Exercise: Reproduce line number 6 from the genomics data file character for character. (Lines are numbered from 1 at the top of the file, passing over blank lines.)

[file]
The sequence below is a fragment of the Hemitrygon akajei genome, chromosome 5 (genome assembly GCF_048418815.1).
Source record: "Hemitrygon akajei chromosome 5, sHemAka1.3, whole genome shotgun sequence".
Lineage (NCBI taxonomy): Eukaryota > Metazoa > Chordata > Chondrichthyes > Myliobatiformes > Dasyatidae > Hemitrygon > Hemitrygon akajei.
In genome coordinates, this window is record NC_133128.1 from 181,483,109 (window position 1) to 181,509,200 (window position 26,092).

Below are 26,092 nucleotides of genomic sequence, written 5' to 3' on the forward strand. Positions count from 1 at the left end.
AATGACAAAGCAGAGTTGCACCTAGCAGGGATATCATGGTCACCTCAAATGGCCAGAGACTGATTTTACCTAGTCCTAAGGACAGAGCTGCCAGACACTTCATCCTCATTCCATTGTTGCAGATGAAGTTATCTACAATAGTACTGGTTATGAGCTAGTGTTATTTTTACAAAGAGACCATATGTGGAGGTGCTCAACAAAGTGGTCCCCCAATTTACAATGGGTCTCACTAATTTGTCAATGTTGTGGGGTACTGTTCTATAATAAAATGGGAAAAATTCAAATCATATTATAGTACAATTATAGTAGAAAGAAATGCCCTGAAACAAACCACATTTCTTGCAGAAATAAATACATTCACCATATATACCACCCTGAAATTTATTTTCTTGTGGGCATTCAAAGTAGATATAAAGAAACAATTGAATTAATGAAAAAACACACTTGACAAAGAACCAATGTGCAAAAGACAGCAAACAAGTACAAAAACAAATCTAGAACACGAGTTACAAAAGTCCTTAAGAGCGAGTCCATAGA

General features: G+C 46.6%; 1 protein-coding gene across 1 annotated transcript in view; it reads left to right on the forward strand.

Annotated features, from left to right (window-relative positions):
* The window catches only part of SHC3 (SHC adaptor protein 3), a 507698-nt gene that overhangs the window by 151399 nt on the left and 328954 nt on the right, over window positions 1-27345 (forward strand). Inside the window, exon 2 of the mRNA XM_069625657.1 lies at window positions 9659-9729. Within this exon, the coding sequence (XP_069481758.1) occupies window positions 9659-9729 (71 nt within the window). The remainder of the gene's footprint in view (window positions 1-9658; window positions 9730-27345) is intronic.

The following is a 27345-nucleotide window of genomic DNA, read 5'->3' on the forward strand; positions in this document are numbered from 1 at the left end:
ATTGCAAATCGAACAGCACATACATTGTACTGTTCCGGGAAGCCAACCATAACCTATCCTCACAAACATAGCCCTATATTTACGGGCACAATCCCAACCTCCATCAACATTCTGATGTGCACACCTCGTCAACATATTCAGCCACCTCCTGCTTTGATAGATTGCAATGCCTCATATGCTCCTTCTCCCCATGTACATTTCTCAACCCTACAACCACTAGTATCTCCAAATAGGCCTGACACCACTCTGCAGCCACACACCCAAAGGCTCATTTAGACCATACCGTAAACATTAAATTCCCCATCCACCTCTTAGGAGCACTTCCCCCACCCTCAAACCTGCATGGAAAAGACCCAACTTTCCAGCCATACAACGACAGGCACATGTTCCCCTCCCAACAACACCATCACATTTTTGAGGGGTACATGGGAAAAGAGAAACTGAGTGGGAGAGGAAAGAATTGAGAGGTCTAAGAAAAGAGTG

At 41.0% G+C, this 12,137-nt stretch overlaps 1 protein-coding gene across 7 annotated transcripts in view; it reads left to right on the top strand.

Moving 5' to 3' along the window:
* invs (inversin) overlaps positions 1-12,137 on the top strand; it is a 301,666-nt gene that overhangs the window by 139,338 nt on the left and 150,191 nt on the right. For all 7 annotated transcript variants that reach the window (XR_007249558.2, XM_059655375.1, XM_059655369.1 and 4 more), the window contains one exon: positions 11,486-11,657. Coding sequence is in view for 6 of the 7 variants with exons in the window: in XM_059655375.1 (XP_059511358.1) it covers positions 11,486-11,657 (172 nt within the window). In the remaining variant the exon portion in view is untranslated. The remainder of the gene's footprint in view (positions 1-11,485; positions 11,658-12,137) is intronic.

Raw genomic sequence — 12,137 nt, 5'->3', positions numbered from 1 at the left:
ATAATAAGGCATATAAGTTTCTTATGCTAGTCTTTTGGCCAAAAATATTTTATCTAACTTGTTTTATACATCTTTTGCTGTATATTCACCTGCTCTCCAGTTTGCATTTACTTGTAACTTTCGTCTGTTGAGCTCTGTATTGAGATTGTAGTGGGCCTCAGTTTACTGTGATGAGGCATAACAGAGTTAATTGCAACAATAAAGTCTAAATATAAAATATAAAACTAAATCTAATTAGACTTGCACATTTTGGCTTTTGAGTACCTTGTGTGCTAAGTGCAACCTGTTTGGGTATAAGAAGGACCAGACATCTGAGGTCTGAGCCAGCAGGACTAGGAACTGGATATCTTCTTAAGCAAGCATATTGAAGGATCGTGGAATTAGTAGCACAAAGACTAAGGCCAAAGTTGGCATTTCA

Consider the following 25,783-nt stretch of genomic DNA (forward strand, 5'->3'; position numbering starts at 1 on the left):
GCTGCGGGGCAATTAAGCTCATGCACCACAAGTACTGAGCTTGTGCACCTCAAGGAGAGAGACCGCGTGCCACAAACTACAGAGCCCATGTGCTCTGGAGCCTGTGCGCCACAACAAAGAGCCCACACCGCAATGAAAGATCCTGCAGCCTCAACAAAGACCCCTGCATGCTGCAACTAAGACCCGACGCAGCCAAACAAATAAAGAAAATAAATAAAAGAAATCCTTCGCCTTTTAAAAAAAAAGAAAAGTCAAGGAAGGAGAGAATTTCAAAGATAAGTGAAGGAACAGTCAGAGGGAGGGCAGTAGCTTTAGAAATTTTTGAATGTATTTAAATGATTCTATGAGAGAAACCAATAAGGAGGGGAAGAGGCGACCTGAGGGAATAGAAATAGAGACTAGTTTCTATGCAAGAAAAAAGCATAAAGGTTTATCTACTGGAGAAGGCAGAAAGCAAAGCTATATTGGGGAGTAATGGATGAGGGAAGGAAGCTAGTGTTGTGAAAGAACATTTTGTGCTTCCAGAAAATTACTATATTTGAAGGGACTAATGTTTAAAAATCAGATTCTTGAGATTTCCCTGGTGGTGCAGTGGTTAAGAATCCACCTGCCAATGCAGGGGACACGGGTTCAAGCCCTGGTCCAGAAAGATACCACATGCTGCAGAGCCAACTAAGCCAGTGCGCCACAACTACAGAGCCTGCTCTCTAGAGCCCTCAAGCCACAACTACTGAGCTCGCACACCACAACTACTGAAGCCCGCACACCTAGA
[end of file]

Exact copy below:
AATGACAAAGCAGAGTTGCACCTAGCAGGGATATCATGGTCACCTCAAATGGCCAGAGACTGATTTTACCTAGTCCTAAGGACAGAGCTGCCAGACACTTCATCCTCATTCCATTGTTGCAGATGAAGTTATCTACAATAGTACTGGTTATGAGCTAGTGTTATTTTTACAAAGAGACCATATGTGGAGGTGCTCAACAAAGTGGTCCCCCAATTTACAATGGGTCTCACTAATTTGTCAATGTTGTGGGGTACTGTTCTATAATAAAATGGGAAAAATTCAAATCATATTATAGTACAATTATAGTAGAAAGAAATGCCCTGAAACAAACCACATTTCTTGCAGAAATAAATACATTCACCATATATACCACCCTGAAATTTATTTTCTTGTGGGCATTCAAAGTAGATATAAAGAAACAATTGAATTAATGAAAAAACACACTTGACAAAGAACCAATGTGCAAAAGACAGCAAACAAGTACAAAAACAAATCTAGAACACGAGTTACAAAAGTCCTTAAGAGCGAGTCCATAGA